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Address

4th Floor, 6 Catherine Street, London, WC2B 5JJ

Email

info@pfma.org.uk

Phone

+44 (0)20 7379 9009

As a rabbit owner you should be checking your rabbit's weight regularly - why not print off our downloadable  Rabbit Size-O-Meter and keep to hand. Or watch the interactive version. Make sure you are aware of the following tips on checking your rabbit's shape too. You can watch expert vet Marc Abraham demonstrate by clicking here.

Don't forget to read all about caring for your rabbit in our rabbit section where you will find lots of information about its dietary and other needs.

Our Top Tips on checking your rabbit's shape

  • Getting hands on is key to this simple system. Whilst the pictures in the Pet Size-O-Meter will help, judging whether your pet is the right weight purely by sight alone has its difficulties. A long coat can disguise ribs, hip bones and the spine, while a short coat can make a rabbit’s appearance more irregular and highlight these areas. You will need to gently feel your pet which can be a pleasurable bonding experience for both of you!
  • Using both hands, gently run your finger tips along the sides of your rabbit – you should be able to feel a slight fat covering over your rabbits ribs but you should still be able to feel them. If it becomes difficult to feel the ribs, your pet may be overweight.
  • Next run your finger tips gently over the spine. If you feel the back bone too easily and it is sharp to the touch, your rabbit may be too thin. You should be able to feel a softly rounded spine. If you do not feel it, your rabbit may be overweight.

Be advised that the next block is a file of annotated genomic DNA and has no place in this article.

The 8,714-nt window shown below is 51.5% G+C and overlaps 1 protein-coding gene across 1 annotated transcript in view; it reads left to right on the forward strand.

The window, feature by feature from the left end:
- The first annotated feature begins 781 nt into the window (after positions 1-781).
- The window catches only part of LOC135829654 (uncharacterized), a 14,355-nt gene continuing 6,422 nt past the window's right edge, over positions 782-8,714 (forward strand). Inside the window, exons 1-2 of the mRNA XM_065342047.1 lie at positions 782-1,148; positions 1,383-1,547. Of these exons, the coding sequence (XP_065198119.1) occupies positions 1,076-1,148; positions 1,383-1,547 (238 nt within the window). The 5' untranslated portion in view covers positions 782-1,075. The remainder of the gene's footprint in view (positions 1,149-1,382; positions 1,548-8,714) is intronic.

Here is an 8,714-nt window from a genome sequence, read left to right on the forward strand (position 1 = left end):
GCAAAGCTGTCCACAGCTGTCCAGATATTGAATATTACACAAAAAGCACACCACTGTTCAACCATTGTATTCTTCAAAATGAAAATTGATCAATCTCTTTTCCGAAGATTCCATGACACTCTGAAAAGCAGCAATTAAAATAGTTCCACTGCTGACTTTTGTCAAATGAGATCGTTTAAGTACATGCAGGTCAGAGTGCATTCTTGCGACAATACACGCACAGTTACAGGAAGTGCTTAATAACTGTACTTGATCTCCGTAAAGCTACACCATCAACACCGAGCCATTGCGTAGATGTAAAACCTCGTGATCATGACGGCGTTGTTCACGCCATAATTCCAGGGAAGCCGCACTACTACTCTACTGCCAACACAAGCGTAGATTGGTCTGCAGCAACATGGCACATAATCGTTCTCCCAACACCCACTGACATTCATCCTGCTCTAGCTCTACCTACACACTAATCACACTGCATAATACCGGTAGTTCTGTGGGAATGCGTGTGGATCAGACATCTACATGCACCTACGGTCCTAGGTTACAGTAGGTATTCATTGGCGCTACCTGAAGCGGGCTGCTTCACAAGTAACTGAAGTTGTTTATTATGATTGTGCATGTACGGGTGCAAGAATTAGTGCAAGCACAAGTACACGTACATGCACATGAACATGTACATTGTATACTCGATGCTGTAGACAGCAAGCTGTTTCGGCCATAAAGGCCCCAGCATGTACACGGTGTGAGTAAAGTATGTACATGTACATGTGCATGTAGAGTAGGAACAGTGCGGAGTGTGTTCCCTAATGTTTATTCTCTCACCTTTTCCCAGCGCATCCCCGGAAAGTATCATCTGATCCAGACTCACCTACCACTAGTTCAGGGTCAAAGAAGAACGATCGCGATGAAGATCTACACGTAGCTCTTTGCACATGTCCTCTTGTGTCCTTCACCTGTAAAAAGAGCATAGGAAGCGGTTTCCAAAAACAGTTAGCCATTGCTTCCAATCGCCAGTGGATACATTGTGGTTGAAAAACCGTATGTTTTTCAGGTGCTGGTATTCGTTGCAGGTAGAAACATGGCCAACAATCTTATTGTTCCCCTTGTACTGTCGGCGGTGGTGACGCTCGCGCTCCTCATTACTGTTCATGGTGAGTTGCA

• You can also take a view from above your rabbit, its body should be somewhat shaped like a pear, with slimmer waist and shoulders. If the body looks rectangular and box shaped, your rabbit may be carrying excess fat.
  • Viewed from the side, a rabbit should have a good body size with a graceful, upward curve toward the chest and shoulders. Your rabbit should not have a straight line from the bottom of the belly to the bottom of the chest due to excess fat.
  • If your rabbit is too thin or too heavy, ask your local vet for advice. The vet will look for any underlying medical problems as to why your pet may be too thin or too heavy. If there are no underlying health issues, a change of diet and lifestyle suitable for your individual rabbit may be suggested.
  • Many vet practices run free weight management consultations led by the veterinary nurse who can check whether your pet is overweight or not. Give your local practice a call to see what services they provide.
  • Once your rabbit is in ideal condition, continue to monitor its weight and body shape. If you think weight is creeping back on, take steps to ensure your pet is getting enough exercise and you or anyone else in your family is not over feeding.
  • It can be a challenge for your pet to stay in peak physical condition, particularly if there are lifestyle changes – humans often over indulge at Christmas or on holiday – the same will often apply to your pet. Be mindful of these lifestyle changes and try to keep your pet’s routine as consistent as possible.